If not for the palpable consequences that have and will come from the D'Angelo Russell-Nick Young saga of the past week, it would almost be too stupid to physically write down on a page, let alone say out loud. Actually, it's not, but without the colloquialisms and inflections that would presumably populate a gossip session between two high schoolers straight from central casting for "Things People Think Teenagers Say", it lacks a certain realness.
OK, so, like, D'Angelo Russell, I guess, totally secretly videotaped Nick Young talking about messing around with some 19-year-old while he was engaged to Iggy Azalea or something. Then, it like, leaked somehow, through Snapchat or something? I think? Anyway, everyone is SUPER pissed at D'Angelo, and I guess Nick and Iggy are kinda on the rocks now. I mean, I guess Nick and D'Angelo mess around like that all the time and this one just went too far, and D'Angelo said he was sorry and stuff, but, like, he got booed at the game the other night and I'm not sure if everyone is chill with each other yet.
To be fair, the incapacitating stupidity of this entire situation doesn't mean some real life bad stuff won't come from this. The engagement of two people could be in jeopardy, potentially irreparable damage has been done to a friendship, the already threadbare fabric of a historically awful basketball team (however transient its members) has been strained even further, and the reputation of the Los Angeles Lakers' most singularly valuable asset has been tarnished. Feel free to mock the circumstances under which this became public (as I have), but now that it has, the fallout is affecting the lives of real human beings.
About that last part, only time will tell the degree to which players around the NBA have soured on the idea of D'Angelo Russell as a teammate. Though, as the righteous indignation of the public abates in the coming weeks and months and we put down our torches and pitchforks long enough to examine the realities of this scenario, it gets more and more difficult to envision a world in which D'Angelo Russell's career as a Laker someday ends with fans left shaking their heads, lamenting, "Man, if only he hadn't recorded that Nick Young video."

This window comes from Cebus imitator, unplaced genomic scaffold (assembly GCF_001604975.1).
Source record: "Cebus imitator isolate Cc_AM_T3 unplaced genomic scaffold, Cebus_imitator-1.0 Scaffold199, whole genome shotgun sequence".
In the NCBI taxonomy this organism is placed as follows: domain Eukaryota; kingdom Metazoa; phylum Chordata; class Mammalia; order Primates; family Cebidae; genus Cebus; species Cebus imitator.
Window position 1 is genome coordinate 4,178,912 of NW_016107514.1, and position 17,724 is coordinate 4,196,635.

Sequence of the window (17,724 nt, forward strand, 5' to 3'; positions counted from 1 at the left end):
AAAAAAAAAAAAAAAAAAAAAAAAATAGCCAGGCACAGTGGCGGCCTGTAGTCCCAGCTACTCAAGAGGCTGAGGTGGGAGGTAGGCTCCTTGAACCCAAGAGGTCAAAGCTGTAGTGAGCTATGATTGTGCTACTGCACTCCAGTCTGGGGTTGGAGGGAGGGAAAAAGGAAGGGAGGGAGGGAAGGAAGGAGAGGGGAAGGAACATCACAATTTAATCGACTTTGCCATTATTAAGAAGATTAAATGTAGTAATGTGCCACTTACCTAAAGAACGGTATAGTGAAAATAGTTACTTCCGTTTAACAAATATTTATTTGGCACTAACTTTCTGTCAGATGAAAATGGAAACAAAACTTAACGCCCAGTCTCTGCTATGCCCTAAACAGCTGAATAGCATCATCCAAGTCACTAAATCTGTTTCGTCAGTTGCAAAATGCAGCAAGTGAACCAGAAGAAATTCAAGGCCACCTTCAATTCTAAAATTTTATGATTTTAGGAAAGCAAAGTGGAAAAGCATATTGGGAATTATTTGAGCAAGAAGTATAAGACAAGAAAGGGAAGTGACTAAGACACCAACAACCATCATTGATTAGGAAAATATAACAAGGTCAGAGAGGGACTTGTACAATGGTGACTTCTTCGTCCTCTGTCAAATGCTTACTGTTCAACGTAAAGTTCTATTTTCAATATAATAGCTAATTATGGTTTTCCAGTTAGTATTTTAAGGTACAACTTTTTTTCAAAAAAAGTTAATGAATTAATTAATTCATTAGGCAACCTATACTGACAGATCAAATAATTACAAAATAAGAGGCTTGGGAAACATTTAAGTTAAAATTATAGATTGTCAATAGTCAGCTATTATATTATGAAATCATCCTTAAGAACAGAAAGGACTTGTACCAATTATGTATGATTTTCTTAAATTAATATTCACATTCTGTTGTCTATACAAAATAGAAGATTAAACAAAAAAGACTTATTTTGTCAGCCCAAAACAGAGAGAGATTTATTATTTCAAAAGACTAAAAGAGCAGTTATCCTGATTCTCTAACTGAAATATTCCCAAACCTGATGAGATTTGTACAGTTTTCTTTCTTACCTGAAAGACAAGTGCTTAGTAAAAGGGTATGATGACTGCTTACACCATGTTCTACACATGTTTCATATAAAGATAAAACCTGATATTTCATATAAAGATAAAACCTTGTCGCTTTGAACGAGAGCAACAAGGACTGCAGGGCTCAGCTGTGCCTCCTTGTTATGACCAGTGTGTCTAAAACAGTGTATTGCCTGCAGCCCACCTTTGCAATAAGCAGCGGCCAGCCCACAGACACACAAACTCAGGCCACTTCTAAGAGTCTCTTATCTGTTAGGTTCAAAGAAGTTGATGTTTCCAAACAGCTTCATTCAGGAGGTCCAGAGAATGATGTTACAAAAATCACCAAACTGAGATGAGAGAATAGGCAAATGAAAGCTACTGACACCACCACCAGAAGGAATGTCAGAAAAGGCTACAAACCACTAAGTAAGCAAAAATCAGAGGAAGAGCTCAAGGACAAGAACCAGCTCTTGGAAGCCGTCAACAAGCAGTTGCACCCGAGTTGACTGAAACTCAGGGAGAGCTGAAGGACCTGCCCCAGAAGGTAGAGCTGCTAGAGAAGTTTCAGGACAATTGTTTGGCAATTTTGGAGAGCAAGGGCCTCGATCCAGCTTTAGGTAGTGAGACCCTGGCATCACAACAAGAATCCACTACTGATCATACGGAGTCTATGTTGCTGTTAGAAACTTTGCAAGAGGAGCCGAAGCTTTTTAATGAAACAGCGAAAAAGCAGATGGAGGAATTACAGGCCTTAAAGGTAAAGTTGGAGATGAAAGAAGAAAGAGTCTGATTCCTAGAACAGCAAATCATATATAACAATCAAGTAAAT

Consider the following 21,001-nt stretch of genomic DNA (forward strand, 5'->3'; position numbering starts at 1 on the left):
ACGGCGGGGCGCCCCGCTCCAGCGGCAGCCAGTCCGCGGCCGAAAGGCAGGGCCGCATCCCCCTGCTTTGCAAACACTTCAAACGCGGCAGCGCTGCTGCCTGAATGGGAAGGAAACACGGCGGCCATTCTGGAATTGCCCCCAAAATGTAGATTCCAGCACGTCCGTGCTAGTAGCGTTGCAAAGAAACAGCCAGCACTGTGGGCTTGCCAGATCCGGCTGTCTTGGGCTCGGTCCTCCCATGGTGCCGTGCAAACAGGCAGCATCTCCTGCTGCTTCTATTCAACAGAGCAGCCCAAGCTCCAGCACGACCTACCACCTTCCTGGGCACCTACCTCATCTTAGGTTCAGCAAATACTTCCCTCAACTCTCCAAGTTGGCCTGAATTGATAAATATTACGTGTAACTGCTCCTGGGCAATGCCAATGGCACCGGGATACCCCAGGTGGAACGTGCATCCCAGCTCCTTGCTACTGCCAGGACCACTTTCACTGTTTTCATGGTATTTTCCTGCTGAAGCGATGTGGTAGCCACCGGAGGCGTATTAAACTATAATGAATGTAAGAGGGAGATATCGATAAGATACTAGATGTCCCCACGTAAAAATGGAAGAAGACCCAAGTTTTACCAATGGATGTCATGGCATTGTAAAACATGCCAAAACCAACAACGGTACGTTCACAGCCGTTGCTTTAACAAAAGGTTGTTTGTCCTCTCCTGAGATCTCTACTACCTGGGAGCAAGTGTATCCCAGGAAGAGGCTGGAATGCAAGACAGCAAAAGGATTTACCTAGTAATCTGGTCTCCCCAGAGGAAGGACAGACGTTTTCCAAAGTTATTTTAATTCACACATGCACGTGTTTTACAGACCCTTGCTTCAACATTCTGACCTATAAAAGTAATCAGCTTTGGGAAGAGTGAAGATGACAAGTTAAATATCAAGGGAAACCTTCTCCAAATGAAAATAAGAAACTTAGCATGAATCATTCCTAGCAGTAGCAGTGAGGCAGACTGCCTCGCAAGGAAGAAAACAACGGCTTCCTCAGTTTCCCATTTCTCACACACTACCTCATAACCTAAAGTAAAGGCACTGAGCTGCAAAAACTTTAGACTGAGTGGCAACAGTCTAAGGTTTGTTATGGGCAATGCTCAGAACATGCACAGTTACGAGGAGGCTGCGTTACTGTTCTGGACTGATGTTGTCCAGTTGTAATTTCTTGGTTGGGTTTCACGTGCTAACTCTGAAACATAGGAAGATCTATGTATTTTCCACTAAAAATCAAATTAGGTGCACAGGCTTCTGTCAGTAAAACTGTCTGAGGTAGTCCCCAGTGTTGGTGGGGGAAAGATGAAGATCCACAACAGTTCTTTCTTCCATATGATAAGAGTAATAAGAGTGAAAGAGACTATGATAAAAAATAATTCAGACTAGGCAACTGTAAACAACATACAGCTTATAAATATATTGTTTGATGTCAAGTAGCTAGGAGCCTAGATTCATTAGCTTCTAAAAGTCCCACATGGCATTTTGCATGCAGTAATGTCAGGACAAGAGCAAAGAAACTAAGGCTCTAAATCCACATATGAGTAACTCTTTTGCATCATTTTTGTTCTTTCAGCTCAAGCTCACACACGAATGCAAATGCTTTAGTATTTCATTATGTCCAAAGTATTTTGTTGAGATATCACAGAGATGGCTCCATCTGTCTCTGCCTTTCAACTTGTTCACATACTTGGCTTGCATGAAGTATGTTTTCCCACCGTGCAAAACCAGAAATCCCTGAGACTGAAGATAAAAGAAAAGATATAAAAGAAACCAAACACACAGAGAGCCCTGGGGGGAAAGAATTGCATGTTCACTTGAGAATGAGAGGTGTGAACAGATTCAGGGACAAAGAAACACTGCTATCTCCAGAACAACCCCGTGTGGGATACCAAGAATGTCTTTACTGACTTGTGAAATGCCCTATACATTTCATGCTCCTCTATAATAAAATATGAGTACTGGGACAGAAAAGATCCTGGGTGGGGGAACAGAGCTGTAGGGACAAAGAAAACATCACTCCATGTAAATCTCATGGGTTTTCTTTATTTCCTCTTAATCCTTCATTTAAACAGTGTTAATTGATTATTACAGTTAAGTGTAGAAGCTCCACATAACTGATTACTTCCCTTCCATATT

Having said that, the Laker fans that survived their own attempts at self-immolation this week should be grateful that the next ten off-seasons' prospective free agents aren't force-fed a highlight reel of Wednesday's outraged punditry and forced to immediately make a decision.
Stephen A. Smith exacted his latest blood meal in going apoplectic Wednesday morning before he and First Take shouting partner Skip Bayless seamlessly transitioned into examining Russell's basketball shortcomings as if poking at a soiled diaper with a stick. Raja Bell said if he were the Lakers' general manager, he would've traded Russell on the spot, which, putting aside the pesky details of the governing laws of the NBA's collective bargaining agreement, would be a terrible idea, even if only from a practical perspective. Stephen Jackson went so far as to dust off the "snitches get stiches" line in reference to how he would handle Russell's breach of trust, which is actually kind of terrifying, though "loose lips sink ships" would seem more accurate in this instance.
On the one hand, Russell's intent here is important. If he was believed to be engaging in some kind of purposefully shady "cash for trash" dealings with a local tabloid, he'd rightfully be burned at the stake. On the other hand, in the minds of players around the league, his intent may be immaterial. The results speak for themselves and there can be a straight line drawn between the leaking of the video and Russell's viability as a trustworthy teammate.